Getting data management right: Using data to understand your customer base

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Fragmentation – it’s one of digital marketing’s biggest hurdles. As defining customers becomes increasingly difficult, brands across the UK are looking to understand and segment their audiences recognising that it is essential for brands.

With so many channels available for businesses to speak to their audience, there is more data available on customers than ever before. But where do businesses begin when it comes to breaking down all of this data to truly understand who their current and new customer is?

Data management services are fast becoming the solution, combining interaction, descriptive and behavioural data to help brands understand what makes their customer tick. And with such valuable data comes great responsibility for marketers – they must use these insights to their advantage to not only support their business growth but ensure they are truly getting to the root of what the customer wants from their business.
Making sense of all the data

Tapping into rich data resources which hold first-party data sounds like a no brainer, but surprisingly there are few marketers who actually capitalise on the value of their own data. The reality is that many brands don’t know how to make sense of the data available on their audiences nor can they merge cross-channel data, making it difficult to create meaningful insights on how to optimise processes. This ultimately leads to a disjointed experience as well as inconsistent reports due to data coming from multiple channels.

There are many reasons for this, such as the technologies in play which are often siloed across separate departments. These include search, display, social media and more, which effectively results in fragmented insights on audiences and their behaviour. When it comes to reporting, Facebook Audiences differs from AdWords, as does Twitter from Display, so aligning data is inevitably overwhelming and incredibly difficult. And that’s not even the end of it – there is also an analytics layer of technology which reports behaviour on the site, user engagement and their source to name a few.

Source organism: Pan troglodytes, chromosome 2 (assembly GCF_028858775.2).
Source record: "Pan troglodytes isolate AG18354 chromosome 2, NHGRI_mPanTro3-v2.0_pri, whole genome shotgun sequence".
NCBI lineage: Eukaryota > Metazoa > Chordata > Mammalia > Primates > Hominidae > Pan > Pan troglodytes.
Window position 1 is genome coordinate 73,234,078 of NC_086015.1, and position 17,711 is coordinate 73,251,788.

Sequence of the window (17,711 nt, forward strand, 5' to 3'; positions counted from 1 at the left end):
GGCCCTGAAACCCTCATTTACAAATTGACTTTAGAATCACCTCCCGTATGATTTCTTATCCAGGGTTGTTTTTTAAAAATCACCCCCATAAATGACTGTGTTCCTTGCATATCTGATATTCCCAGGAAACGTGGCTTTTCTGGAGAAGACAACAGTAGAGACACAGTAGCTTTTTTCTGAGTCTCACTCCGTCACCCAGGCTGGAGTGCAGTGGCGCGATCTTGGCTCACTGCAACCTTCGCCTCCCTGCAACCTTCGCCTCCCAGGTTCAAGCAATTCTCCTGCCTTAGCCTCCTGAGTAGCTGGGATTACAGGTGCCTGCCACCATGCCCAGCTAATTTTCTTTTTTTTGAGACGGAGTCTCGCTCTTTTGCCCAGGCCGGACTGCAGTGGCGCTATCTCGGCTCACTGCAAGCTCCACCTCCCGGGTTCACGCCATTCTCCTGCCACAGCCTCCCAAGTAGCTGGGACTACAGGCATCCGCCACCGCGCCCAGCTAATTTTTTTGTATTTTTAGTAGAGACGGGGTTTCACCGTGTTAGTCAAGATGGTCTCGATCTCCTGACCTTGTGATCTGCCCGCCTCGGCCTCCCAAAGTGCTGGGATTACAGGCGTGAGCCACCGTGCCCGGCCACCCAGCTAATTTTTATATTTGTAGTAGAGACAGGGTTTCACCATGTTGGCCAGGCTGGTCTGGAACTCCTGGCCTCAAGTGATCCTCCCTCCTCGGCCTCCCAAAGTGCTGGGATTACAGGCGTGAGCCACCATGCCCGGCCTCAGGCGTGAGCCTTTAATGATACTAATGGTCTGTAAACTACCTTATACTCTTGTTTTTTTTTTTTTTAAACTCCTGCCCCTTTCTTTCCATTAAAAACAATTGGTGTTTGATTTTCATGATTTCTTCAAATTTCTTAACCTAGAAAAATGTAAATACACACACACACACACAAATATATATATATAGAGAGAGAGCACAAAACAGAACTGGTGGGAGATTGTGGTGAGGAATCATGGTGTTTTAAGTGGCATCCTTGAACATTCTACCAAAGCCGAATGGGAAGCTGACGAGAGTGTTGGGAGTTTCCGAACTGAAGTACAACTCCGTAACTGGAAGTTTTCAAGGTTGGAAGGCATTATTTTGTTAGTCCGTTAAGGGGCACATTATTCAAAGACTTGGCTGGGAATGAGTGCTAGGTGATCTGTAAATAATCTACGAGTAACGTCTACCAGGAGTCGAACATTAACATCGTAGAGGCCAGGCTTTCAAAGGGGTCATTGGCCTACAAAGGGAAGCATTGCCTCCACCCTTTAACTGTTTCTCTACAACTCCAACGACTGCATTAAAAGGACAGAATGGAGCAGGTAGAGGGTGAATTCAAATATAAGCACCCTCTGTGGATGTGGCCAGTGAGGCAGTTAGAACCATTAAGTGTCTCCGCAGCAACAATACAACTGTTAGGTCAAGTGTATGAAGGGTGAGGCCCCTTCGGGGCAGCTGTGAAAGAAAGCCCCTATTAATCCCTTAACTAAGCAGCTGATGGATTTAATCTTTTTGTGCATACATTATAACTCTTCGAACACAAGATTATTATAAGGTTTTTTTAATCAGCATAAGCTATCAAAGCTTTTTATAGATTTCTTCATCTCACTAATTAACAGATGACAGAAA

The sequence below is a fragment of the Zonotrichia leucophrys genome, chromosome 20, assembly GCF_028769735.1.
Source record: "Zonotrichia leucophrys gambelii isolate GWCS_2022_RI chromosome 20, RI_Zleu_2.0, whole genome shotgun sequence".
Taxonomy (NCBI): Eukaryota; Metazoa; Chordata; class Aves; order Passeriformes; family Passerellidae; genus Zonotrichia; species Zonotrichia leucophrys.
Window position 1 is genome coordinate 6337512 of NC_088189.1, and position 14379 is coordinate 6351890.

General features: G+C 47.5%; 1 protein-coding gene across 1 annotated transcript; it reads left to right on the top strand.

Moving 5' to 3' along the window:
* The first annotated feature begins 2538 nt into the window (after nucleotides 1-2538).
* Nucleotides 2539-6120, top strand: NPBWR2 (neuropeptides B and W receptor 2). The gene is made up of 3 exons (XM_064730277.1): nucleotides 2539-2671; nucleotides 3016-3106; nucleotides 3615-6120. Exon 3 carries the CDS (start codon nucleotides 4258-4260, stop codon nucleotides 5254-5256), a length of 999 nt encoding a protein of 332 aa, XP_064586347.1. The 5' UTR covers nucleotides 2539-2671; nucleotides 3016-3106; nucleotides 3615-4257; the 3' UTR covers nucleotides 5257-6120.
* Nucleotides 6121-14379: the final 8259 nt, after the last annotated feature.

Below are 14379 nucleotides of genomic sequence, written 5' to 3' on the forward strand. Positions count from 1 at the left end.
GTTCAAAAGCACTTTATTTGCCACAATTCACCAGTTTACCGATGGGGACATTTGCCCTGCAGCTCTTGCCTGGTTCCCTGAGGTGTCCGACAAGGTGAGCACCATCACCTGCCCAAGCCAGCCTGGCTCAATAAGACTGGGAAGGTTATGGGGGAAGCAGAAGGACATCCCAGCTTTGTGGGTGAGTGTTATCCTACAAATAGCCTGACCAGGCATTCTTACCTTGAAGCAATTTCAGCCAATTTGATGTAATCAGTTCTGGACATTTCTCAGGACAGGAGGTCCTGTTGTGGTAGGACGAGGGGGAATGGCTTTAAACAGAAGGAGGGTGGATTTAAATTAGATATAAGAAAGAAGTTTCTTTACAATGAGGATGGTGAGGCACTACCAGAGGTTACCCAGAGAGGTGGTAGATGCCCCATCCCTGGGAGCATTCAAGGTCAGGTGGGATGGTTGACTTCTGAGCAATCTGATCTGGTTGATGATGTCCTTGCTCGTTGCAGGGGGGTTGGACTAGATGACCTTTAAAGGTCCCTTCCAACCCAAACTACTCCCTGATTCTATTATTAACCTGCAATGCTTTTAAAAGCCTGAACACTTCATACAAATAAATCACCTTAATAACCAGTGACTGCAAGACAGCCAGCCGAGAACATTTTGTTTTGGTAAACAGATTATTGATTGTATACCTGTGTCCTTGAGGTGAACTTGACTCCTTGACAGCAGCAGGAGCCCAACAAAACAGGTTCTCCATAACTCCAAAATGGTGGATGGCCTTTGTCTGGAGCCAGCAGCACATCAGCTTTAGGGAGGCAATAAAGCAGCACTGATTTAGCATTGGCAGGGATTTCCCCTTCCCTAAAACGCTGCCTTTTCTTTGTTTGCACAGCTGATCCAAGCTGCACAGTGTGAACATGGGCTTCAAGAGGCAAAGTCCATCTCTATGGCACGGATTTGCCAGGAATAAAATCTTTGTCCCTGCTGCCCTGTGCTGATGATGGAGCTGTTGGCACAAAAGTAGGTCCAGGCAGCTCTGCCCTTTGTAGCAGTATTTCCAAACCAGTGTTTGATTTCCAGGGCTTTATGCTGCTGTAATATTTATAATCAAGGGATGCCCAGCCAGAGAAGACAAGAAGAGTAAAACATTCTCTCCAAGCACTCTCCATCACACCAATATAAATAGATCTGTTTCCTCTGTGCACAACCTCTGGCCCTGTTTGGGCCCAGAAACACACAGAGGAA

This is all well and good, but none of the above – apart from social media channels due to their audience-driven nature – offer more insights into who the customers are, their interests or how they spend their free time.

Of course, by paying an extra fee and acquiring a solution such as Google Analytics Premium, marketers would be able to unlock more insights on their data. As with a data management platform, they would be able to on-board customer data into custom dimensions and then build audiences that can be targeted in DoubleClick Bid Manager (DBM). However, the main issue is that Google seems to be restricting its application to the Google universe, which in today’s world of multiple marketing tech providers is somewhat limiting.